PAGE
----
Monday, November 03, 2014


A French military intelligence man is found dead on a beach in Algiers. He was part of an operation trying to find 100 million dollars of gold which was stolen from the French government; during the war, they shipped their gold to several locations in North Africa for safe keeping, but one transport was hijacked and never found. A spy discovers that the French have hired an American to help out, and when Mike Canelli (George Raft) stops in Algiers on his back home from Cairo, he is mistaken by all parties for the real spy, Charles Stark. It turns out that Mike has a connection to the affair: he was stationed in North Africa during the war. Everyone is looking for Emil Duchard, a man with only four fingers on his right hand, the only survivor of the heist gang. Duchard, hunted by good guys and bad guys both, manages to make a sound recording in which he names the man who has the gold; he gets the record delivered to a woman named Yvonne, who is in Emil's hotel room, but is killed immediately after; later that night, Yvonne is murdered in her bathtub. Her friend Lorraine and her buddy, handsome nightclub owner Basil, get hold of the record, so everyone goes after them, including Mike, who falls for her big time.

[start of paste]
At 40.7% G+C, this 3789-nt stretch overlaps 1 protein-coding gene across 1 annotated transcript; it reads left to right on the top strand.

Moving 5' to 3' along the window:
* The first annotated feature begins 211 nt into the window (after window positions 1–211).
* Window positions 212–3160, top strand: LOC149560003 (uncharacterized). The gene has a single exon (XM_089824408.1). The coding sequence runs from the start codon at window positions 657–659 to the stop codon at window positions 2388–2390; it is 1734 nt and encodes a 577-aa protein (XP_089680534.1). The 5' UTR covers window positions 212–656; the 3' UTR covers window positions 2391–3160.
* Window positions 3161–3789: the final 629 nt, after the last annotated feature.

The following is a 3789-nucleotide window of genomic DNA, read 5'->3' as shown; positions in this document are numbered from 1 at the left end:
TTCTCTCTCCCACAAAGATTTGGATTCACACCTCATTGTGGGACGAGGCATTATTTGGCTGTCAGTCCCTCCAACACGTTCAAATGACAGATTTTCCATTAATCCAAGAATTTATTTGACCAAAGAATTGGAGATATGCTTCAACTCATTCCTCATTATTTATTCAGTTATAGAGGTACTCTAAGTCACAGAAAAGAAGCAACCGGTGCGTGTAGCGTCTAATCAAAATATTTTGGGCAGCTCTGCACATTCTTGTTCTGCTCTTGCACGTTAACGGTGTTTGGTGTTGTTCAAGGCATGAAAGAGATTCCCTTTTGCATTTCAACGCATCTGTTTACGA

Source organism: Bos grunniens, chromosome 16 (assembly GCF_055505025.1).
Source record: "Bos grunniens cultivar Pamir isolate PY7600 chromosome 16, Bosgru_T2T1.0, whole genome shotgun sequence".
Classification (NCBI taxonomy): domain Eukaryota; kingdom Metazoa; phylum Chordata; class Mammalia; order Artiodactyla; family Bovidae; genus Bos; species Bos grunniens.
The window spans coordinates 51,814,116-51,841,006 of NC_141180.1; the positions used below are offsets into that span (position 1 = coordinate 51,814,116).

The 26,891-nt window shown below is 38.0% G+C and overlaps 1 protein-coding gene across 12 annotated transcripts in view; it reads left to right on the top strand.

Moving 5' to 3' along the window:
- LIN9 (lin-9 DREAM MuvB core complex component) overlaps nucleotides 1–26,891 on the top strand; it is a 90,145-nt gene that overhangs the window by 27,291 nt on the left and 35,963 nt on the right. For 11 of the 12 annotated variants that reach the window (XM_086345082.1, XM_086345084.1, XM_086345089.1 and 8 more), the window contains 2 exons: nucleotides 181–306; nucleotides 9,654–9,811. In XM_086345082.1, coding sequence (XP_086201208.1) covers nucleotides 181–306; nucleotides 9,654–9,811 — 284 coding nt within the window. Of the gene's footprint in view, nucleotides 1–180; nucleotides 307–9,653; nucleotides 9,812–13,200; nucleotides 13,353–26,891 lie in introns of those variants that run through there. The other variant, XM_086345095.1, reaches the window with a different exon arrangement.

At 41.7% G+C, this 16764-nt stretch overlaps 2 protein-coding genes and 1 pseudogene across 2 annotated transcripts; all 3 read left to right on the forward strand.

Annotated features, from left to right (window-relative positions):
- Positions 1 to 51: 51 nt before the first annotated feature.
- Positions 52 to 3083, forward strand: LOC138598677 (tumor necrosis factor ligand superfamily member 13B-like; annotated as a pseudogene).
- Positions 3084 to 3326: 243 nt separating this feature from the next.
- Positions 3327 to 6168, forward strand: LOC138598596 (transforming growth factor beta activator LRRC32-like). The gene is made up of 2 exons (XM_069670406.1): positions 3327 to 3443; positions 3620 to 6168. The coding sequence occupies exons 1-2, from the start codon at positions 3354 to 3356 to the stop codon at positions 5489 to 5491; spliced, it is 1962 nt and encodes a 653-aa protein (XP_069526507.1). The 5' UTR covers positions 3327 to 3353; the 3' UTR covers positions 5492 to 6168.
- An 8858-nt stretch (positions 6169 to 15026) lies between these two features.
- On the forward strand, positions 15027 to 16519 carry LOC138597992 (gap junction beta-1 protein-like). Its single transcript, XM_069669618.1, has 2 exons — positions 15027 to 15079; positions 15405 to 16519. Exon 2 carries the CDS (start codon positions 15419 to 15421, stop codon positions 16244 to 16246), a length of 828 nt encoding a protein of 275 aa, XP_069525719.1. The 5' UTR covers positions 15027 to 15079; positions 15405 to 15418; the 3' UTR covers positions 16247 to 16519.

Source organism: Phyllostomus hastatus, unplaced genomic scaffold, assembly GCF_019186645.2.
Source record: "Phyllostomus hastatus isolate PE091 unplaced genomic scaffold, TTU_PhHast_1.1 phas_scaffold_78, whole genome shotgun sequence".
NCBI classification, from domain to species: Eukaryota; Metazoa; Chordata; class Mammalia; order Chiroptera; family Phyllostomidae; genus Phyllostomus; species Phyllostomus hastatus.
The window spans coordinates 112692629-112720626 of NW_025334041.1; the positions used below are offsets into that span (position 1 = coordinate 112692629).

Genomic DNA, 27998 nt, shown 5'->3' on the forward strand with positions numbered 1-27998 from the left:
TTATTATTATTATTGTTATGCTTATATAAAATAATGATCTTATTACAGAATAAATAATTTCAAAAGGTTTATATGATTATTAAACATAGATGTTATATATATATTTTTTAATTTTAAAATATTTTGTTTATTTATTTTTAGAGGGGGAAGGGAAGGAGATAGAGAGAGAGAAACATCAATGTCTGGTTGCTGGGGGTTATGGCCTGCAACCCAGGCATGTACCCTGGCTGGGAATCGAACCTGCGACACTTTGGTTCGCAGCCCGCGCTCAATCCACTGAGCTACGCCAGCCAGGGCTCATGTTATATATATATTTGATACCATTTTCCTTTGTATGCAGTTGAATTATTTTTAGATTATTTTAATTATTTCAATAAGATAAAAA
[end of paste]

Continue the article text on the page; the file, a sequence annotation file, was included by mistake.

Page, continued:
That about as much of the plot as I could follow in this convoluted, slow-moving, low-budget crime thriller which, with its exotic nightclub setting, was trying desperately to grab a little bit of CASABLANCA cachet. I don't typically care for Raft and he's particularly tired and wooden here. Despite the fact that most of the characters are French, most of the actors are Italian and are all dubbed by English-speaking actors. Gianna Maria Canale is fine as Lorraine, though when she says she loves Mike, she is so unconvincing, I laughed out loud; Italian matinee idol Messimo Serato is memorable in his limited role as the club owner. The great stage actress Irene Papas has the small role of Yvonne. It's a little comical how hard the actor who plays the four-fingered gent keeps trying to hide his thumb. The sets look good, but the narrative lacks drive; people keep talking about everything that's going on, but little of it occurs on screen. I fell asleep during this one three times, and each time I dutifully backed the film up to catch what I missed, but I think my sleeping instincts were right. The print on the VCI DVD is very good, but no matter what the DVD cover says, this is not a film noir, and unless you're a Raft fan, I can't recommend it. [DVD]

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